When Stephen Harper is not crooning songs to Israel, writing books about hockey or aggressively pushing forward the Keystone XL agenda, he’s thinking about older Canadians. That’s right: today his government has launched the seniors.gc.ca website, a central source of information for seniors, their families and caregivers.
The site is called “Information for Caregivers”, and it provides an interactive map of federal, provincial and some municipal resources on financial information, care options, powers of attorney, health, mental health and dementia.
“The Government of Canada is committed to helping seniors quickly access information about programs and services they need and use in their communities,” said Minister Alice Wong. “That is why today we are launching the new Information for Caregivers portal on seniors.gc.ca, which provides information about relevant programs and benefits for seniors and their caregivers.”
Including the recently launched ‘Information for Seniors’ section, the new website provides information on a range of key initiatives like the New Horizons for Seniors Program, which supports projects led or inspired by seniors who want to make a difference in the lives of others and in their communities. Measures to increase awareness of elder abuse are also included on the site.
“It will help families navigate the complex array of government programs and services at all levels. It is comprehensive and user-friendly, which will come as a great relief to people who are often running from pillar to post to get the help they need for themselves or their loved ones,” said Susan Eng, the vice president of CARP, a senior citizen advocacy group.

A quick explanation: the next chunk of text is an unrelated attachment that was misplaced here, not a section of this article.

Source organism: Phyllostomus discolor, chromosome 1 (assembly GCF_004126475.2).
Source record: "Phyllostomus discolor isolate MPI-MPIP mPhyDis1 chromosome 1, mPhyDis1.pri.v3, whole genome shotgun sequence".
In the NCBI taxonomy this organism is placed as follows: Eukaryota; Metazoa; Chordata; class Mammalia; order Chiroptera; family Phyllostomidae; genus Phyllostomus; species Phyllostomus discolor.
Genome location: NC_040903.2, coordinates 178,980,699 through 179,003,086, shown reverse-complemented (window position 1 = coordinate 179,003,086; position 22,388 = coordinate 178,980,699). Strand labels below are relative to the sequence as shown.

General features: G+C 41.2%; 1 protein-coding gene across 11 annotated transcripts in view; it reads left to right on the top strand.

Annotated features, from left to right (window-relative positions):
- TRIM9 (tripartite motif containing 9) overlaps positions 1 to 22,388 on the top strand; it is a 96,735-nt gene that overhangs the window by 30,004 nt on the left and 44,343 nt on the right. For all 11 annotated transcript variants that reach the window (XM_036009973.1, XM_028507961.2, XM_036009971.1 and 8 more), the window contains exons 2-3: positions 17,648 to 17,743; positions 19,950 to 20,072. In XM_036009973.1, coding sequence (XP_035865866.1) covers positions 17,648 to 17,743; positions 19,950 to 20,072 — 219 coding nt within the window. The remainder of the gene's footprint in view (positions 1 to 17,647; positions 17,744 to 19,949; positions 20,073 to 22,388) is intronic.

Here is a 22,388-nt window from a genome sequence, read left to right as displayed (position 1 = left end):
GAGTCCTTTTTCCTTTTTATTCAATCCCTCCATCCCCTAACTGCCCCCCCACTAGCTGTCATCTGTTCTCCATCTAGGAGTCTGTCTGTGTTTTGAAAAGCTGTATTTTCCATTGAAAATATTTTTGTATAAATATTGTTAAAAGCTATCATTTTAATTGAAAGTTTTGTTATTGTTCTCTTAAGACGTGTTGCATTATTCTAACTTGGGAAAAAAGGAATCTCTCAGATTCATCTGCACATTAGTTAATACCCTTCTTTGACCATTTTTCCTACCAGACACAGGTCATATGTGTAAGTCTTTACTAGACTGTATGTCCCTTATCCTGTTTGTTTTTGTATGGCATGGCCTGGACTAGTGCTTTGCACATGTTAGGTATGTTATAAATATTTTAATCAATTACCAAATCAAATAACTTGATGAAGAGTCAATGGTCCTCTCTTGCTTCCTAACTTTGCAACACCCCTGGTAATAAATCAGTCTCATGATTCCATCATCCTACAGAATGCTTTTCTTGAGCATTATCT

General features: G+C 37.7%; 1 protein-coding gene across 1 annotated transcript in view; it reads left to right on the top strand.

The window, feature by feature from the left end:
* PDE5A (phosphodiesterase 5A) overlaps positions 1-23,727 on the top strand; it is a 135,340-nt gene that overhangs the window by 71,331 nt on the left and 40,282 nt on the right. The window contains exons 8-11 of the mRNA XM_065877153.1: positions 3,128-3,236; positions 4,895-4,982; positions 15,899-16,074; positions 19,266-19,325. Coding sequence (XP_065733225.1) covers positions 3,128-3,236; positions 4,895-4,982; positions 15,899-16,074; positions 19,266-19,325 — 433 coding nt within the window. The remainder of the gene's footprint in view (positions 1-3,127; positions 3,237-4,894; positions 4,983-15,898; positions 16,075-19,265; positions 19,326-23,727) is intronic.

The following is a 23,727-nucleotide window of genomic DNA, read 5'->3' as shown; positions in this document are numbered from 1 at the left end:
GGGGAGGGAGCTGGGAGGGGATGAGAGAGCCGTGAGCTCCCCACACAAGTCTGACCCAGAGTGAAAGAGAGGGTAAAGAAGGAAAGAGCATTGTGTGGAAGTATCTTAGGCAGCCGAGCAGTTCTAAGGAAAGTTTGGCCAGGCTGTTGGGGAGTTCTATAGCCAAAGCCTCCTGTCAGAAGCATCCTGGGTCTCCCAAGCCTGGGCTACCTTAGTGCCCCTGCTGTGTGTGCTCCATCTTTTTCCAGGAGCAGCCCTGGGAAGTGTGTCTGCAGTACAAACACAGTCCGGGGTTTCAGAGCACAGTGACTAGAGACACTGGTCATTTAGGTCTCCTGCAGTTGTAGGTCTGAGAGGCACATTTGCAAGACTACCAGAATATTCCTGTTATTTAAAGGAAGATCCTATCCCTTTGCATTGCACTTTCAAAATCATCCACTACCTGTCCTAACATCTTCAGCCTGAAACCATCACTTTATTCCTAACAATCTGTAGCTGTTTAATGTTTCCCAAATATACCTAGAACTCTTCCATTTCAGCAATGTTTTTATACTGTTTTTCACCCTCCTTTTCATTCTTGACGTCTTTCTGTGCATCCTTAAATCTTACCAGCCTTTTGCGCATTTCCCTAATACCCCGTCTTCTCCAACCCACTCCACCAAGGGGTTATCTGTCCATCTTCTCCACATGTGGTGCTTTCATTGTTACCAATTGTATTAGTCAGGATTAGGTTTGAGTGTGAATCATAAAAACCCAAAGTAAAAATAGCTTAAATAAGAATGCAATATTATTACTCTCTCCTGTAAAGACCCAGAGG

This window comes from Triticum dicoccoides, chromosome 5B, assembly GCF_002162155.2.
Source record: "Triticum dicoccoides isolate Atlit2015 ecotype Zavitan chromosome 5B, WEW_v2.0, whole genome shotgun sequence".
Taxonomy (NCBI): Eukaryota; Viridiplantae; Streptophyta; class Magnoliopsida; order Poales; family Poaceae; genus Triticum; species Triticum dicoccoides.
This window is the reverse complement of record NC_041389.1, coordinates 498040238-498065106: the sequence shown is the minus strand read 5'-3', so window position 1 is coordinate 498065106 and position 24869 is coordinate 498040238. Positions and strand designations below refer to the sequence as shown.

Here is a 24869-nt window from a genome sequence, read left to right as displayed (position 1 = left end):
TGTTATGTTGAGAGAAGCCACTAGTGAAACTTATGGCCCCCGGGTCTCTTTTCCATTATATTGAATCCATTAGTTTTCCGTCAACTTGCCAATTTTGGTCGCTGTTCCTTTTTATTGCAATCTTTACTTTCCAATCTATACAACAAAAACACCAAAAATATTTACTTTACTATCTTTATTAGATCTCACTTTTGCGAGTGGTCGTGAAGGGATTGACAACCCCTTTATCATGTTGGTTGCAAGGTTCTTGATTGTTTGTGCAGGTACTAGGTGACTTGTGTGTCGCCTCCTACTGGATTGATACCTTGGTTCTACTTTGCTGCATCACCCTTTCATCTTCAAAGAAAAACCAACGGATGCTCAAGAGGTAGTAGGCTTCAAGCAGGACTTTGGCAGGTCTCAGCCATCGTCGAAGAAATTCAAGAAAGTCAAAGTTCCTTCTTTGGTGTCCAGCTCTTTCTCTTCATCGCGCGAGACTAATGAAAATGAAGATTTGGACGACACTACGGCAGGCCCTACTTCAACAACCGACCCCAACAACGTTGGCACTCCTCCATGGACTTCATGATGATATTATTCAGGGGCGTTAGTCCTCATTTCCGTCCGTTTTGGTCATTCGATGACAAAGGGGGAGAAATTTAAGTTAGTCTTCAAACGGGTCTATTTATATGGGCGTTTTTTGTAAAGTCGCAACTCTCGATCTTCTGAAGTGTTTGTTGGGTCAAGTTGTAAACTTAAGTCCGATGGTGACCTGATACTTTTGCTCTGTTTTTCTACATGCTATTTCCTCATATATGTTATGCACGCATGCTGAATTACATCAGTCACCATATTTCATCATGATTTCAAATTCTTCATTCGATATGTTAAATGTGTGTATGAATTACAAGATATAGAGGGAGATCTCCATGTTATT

In a release the federal government also indicated several initiatives that it has pushed forward for senior citizens in Canada. Those include providing Canadians with close to $76 billion this year through Canada’s public pension system and a top-up to the Guaranteed Income Supplement (GIS) to help Canada’s most vulnerable seniors, the largest increase in 25 years to the GIS for the lowest-income seniors.
As well, the government said it has provided:
- $2.7 billion in 2013 in additional tax relief to seniors and pensioners through measures such as pension income splitting and increasing the Age credit;
- providing $400 million over two years under Canada’s Economic Action Plan for the construction of housing units for low-income seniors;
- actions to address elder abuse, which include awareness campaigns, the New Horizons for Seniors Program (NHSP), which funds projects to raise awareness of elder abuse, and legislation that would help ensure consistently tough penalties for offences involving the abuse of elderly persons;
- increasing funding to the NHSP by $5 million, bringing the Program’s annual budget to $45 million. The Program helps seniors use their leadership abilities, energy and skills to benefit communities across Canada; and
- supporting positive and active aging through the collaborative Age-Friendly Communities Initiative, Physical Activity Tips for Older Adults and falls-prevention initiatives.